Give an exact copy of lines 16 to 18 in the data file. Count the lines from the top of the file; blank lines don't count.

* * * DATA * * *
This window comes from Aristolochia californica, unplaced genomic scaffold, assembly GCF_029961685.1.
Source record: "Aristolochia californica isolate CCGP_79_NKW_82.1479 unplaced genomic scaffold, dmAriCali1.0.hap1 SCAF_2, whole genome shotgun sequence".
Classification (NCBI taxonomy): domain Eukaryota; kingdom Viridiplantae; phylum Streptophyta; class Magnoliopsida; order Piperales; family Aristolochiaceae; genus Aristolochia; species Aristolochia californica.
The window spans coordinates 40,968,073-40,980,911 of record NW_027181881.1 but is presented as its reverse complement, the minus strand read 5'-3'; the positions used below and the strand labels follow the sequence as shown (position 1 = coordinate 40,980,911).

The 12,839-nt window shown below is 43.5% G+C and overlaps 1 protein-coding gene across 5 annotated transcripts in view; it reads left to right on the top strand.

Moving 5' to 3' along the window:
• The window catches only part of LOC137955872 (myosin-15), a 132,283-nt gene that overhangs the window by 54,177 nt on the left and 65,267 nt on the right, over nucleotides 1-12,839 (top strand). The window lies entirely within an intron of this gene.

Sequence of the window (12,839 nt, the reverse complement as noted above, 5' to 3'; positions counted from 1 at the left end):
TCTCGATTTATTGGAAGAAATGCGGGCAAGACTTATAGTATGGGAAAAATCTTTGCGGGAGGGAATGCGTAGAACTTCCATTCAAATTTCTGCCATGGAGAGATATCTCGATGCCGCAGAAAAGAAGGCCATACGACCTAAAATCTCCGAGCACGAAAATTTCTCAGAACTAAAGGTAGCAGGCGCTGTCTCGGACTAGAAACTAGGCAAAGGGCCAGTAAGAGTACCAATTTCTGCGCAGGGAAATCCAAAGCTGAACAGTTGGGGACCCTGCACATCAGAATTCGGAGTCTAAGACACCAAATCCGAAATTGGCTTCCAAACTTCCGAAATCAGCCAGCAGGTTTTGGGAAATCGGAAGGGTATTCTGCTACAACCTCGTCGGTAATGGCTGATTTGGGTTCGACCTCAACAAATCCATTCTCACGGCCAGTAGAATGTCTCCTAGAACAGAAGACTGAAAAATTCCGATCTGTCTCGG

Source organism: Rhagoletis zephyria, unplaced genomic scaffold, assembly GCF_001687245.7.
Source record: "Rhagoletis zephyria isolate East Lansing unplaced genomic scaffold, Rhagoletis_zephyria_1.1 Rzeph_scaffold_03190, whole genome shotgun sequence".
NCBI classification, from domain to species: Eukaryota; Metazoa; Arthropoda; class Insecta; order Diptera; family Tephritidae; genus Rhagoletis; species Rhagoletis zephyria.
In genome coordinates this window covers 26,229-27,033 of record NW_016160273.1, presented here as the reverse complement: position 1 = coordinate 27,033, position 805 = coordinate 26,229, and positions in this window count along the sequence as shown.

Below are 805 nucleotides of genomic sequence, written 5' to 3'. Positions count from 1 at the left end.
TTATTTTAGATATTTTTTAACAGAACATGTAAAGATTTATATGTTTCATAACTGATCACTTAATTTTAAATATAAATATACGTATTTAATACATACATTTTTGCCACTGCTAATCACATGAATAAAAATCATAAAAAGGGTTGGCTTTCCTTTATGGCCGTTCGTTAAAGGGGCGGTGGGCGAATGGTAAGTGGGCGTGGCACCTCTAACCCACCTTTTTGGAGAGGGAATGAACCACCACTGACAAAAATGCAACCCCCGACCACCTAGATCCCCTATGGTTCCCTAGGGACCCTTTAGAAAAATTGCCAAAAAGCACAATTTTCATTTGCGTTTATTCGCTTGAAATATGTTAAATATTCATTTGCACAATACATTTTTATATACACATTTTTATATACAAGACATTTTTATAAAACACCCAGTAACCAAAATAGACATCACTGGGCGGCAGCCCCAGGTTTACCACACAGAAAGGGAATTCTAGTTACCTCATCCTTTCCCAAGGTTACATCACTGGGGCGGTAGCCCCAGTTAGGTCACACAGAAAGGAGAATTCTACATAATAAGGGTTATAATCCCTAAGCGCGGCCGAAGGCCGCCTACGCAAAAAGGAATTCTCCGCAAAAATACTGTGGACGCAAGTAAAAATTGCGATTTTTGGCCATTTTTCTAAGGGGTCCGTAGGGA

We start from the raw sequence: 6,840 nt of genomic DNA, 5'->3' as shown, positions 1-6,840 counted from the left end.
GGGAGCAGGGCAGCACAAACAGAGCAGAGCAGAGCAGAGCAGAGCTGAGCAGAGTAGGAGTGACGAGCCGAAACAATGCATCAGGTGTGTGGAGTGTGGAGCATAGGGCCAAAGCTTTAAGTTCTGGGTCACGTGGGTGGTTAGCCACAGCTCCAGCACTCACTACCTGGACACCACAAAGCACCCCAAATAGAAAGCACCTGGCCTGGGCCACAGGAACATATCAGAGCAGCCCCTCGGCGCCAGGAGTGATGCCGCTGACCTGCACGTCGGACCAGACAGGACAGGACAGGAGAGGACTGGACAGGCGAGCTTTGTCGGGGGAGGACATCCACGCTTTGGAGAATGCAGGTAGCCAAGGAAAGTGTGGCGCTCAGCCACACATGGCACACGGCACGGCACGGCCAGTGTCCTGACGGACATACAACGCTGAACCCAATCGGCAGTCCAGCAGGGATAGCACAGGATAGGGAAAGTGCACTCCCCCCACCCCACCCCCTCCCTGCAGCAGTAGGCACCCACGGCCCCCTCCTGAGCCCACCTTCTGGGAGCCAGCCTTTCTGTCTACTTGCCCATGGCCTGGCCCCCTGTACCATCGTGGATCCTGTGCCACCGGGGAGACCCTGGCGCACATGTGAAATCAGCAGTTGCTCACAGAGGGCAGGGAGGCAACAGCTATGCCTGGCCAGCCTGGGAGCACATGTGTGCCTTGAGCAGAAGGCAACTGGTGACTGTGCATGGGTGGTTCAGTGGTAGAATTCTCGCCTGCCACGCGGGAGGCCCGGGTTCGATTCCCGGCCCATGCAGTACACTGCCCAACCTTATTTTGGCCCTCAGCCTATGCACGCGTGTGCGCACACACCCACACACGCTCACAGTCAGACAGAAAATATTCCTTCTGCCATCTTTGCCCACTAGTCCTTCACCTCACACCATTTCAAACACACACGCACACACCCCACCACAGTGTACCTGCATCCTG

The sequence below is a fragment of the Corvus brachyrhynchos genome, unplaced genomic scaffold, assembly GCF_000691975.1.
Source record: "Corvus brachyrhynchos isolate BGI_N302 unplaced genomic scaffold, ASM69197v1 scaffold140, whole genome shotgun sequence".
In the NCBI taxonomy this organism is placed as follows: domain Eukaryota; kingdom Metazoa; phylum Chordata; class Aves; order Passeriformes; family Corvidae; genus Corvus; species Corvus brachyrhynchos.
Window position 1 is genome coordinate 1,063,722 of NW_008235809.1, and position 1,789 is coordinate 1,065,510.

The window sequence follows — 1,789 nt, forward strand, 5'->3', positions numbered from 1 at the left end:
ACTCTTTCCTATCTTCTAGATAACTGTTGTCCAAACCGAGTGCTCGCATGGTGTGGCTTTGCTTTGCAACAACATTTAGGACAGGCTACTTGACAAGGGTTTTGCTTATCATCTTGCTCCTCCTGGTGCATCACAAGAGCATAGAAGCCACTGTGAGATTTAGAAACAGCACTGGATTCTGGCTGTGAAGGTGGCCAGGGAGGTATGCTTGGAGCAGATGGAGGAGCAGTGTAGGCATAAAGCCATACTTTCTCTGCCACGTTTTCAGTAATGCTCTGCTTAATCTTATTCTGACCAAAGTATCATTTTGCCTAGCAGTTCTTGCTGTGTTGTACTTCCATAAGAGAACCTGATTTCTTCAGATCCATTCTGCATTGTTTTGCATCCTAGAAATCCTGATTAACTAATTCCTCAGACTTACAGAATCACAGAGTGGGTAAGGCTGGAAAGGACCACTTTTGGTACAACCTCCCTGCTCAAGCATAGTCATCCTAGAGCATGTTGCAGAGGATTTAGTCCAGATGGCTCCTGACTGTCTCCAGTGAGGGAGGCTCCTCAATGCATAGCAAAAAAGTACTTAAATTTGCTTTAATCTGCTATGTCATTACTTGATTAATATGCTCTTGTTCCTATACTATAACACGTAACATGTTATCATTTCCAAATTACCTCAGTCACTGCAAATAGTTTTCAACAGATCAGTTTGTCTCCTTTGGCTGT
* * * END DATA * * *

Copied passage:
We start from the raw sequence: 6,840 nt of genomic DNA, 5'->3' as shown, positions 1-6,840 counted from the left end.
GGGAGCAGGGCAGCACAAACAGAGCAGAGCAGAGCAGAGCAGAGCTGAGCAGAGTAGGAGTGACGAGCCGAAACAATGCATCAGGTGTGTGGAGTGTGGAGCATAGGGCCAAAGCTTTAAGTTCTGGGTCACGTGGGTGGTTAGCCACAGCTCCAGCACTCACTACCTGGACACCACAAAGCACCCCAAATAGAAAGCACCTGGCCTGGGCCACAGGAACATATCAGAGCAGCCCCTCGGCGCCAGGAGTGATGCCGCTGACCTGCACGTCGGACCAGACAGGACAGGACAGGAGAGGACTGGACAGGCGAGCTTTGTCGGGGGAGGACATCCACGCTTTGGAGAATGCAGGTAGCCAAGGAAAGTGTGGCGCTCAGCCACACATGGCACACGGCACGGCACGGCCAGTGTCCTGACGGACATACAACGCTGAACCCAATCGGCAGTCCAGCAGGGATAGCACAGGATAGGGAAAGTGCACTCCCCCCACCCCACCCCCTCCCTGCAGCAGTAGGCACCCACGGCCCCCTCCTGAGCCCACCTTCTGGGAGCCAGCCTTTCTGTCTACTTGCCCATGGCCTGGCCCCCTGTACCATCGTGGATCCTGTGCCACCGGGGAGACCCTGGCGCACATGTGAAATCAGCAGTTGCTCACAGAGGGCAGGGAGGCAACAGCTATGCCTGGCCAGCCTGGGAGCACATGTGTGCCTTGAGCAGAAGGCAACTGGTGACTGTGCATGGGTGGTTCAGTGGTAGAATTCTCGCCTGCCACGCGGGAGGCCCGGGTTCGATTCCCGGCCCATGCAGTACACTGCCCAACCTTATTTTGGCCCTCAGCCTATGCACGCGTGTGCGCACACACCCACACACGCTCACAGTCAGACAGAAAATATTCCTTCTGCCATCTTTGCCCACTAGTCCTTCACCTCACACCATTTCAAACACACACGCACACACCCCACCACAGTGTACCTGCATCCTG

The sequence below is a fragment of the Corvus brachyrhynchos genome, unplaced genomic scaffold, assembly GCF_000691975.1.